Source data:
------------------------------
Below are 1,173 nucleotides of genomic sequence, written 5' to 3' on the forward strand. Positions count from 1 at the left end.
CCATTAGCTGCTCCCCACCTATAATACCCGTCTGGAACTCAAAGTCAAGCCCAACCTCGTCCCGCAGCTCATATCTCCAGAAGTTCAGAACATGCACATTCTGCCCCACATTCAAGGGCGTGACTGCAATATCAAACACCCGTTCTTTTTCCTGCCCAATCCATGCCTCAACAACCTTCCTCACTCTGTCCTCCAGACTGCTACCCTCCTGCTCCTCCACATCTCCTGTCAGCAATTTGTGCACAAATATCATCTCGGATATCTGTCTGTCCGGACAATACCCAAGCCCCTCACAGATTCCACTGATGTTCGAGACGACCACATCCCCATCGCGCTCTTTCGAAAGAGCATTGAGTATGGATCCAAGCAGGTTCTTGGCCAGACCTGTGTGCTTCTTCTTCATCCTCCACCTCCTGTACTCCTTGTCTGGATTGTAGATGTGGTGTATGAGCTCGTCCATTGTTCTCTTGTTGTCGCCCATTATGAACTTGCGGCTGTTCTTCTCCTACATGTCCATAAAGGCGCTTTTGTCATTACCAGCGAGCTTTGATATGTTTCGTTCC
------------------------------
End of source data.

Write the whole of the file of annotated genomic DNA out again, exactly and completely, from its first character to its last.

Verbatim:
Below are 1,173 nucleotides of genomic sequence, written 5' to 3' on the forward strand. Positions count from 1 at the left end.
CCATTAGCTGCTCCCCACCTATAATACCCGTCTGGAACTCAAAGTCAAGCCCAACCTCGTCCCGCAGCTCATATCTCCAGAAGTTCAGAACATGCACATTCTGCCCCACATTCAAGGGCGTGACTGCAATATCAAACACCCGTTCTTTTTCCTGCCCAATCCATGCCTCAACAACCTTCCTCACTCTGTCCTCCAGACTGCTACCCTCCTGCTCCTCCACATCTCCTGTCAGCAATTTGTGCACAAATATCATCTCGGATATCTGTCTGTCCGGACAATACCCAAGCCCCTCACAGATTCCACTGATGTTCGAGACGACCACATCCCCATCGCGCTCTTTCGAAAGAGCATTGAGTATGGATCCAAGCAGGTTCTTGGCCAGACCTGTGTGCTTCTTCTTCATCCTCCACCTCCTGTACTCCTTGTCTGGATTGTAGATGTGGTGTATGAGCTCGTCCATTGTTCTCTTGTTGTCGCCCATTATGAACTTGCGGCTGTTCTTCTCCTACATGTCCATAAAGGCGCTTTTGTCATTACCAGCGAGCTTTGATATGTTTCGTTCC